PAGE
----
Out-Law News | 30 Apr 2021 | 7:45 am | 1 min. read
The public and private sectors in Singapore should create common digital infrastructures to help create an inclusive digital economy, according to the head of the Monetary Authority of Singapore (MAS).
MAS managing director Ravi Menon said that interoperability was crucial to inclusiveness as he launched a report at a Singapore FinTech Festival (SFF) event.
The report said that governments around the world should build a connected infrastructure to spread the benefits of their digital economy in their own countries and across borders.
It called for the creation of 'foundational digital infrastructures', systems which allow different users and different digital devices to seamlessly interact with one another. Interactive solutions and seamless digital services could be enabled under the foundational digital infrastructure to reach more people and businesses at a lower cost.
A foundational digital infrastructure would be global public digital infrastructure that explores how to make digital identity, payments and data sharing accessible, interconnected and available across borders.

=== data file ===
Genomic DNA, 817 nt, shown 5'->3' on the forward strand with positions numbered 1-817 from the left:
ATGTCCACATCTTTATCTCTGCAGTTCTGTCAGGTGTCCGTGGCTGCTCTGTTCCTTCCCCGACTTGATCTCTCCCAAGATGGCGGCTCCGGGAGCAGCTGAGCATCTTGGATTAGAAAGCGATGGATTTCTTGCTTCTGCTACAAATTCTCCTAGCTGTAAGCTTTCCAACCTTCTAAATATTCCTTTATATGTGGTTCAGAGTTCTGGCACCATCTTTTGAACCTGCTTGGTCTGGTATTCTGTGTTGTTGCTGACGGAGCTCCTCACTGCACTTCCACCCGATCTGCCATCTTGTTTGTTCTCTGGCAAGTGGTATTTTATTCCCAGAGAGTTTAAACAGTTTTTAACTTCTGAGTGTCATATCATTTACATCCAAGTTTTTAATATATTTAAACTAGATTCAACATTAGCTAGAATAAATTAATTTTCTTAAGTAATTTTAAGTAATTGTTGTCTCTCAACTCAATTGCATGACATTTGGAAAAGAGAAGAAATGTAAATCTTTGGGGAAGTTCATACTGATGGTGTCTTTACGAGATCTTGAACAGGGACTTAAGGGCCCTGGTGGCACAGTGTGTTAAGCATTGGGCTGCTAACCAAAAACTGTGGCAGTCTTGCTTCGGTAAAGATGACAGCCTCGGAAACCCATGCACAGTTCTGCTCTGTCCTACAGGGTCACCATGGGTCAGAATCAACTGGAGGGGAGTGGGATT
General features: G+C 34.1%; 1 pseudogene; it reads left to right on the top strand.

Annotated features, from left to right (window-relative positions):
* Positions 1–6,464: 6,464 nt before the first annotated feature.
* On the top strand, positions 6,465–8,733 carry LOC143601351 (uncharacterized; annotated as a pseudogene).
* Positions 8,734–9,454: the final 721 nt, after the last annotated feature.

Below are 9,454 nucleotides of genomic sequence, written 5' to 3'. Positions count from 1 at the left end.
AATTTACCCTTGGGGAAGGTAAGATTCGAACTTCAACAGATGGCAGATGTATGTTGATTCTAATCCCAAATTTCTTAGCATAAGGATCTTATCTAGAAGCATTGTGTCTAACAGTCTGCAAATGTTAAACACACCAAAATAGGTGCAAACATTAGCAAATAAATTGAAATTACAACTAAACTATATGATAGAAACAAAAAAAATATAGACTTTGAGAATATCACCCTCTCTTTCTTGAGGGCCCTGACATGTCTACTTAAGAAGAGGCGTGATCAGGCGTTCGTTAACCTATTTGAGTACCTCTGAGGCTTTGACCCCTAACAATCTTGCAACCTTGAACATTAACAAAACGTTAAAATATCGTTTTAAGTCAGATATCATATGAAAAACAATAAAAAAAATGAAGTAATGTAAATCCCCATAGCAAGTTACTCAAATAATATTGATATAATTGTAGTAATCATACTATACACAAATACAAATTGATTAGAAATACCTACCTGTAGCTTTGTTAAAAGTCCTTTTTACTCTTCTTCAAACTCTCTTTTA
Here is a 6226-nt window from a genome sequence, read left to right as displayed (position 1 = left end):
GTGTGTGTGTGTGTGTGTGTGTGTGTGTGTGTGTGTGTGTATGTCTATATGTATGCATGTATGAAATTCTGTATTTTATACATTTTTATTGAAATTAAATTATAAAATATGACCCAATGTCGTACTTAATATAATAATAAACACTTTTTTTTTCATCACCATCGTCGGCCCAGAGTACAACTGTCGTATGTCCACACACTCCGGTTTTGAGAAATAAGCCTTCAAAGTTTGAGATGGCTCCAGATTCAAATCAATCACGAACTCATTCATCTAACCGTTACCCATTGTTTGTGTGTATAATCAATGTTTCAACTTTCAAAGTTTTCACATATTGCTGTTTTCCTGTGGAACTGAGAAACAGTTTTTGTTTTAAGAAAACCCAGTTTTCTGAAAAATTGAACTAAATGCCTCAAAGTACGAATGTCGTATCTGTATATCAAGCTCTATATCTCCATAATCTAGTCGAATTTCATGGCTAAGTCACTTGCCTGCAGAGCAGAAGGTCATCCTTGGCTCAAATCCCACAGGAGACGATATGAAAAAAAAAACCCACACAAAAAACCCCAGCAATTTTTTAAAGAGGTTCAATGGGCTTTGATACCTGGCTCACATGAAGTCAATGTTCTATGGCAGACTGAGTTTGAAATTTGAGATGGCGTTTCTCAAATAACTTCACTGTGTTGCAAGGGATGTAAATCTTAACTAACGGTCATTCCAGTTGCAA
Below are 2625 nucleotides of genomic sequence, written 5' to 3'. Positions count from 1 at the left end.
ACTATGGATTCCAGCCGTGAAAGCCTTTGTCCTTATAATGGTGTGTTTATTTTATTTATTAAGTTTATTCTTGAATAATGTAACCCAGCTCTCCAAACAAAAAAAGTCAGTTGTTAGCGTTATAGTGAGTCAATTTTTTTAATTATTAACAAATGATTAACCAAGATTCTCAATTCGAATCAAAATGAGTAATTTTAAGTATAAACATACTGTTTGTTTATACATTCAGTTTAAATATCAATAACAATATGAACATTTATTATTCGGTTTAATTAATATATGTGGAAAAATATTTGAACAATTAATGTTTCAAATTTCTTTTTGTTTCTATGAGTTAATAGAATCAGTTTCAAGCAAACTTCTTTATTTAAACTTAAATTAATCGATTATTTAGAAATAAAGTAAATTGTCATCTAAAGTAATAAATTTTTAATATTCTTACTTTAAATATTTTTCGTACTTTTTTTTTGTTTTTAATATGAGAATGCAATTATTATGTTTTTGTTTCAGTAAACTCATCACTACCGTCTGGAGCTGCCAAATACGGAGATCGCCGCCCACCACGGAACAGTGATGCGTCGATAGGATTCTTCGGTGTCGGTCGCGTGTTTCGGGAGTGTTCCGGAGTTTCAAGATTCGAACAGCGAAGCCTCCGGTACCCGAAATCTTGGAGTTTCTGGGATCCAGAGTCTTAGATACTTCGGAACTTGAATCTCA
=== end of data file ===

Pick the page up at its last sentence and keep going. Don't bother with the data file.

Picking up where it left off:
The report was prepared in collaboration with the central banks of Brunei Darussalam, Cambodia, Ghana, and Kenya, and payments company Mastercard, according to an MAS statement.
The report lists four pillars of a foundational digital infrastructure: digital identity, authorisation and consent, payments interoperability, and data exchange. It said that these are essential to enable end to end digital transactions.
MAS will focus next on building a consortium of countries keen to explore the potential of cross-border use of digital infrastructure.
Mark Tan of Pinsent Masons MPillay, the Singapore joint law venture between MPillay and Pinsent Masons, the law firm behind Out-Law, said: “Singapore has always strived to be at the forefront of digital innovation and as recent as December last year, launched the World’s first Public Digital Infrastructure called Singapore Financial Data Exchange (SGFinDex) which enables individuals to access, through applications, their financial information held across different government agencies and financial institutions in Singapore.”
“With this drive for the creation of common digital infrastructure between the public and private sectors, as well as the connected push for digital identity, payments and data sharing to be made accessible, interconnected and available cross-border, Singapore continues to strive to accelerate its progress on digitalisation, which will be instrumental in Singapore’s bid to ensure that it stays relevant and remains a pioneer in this regard,” he said.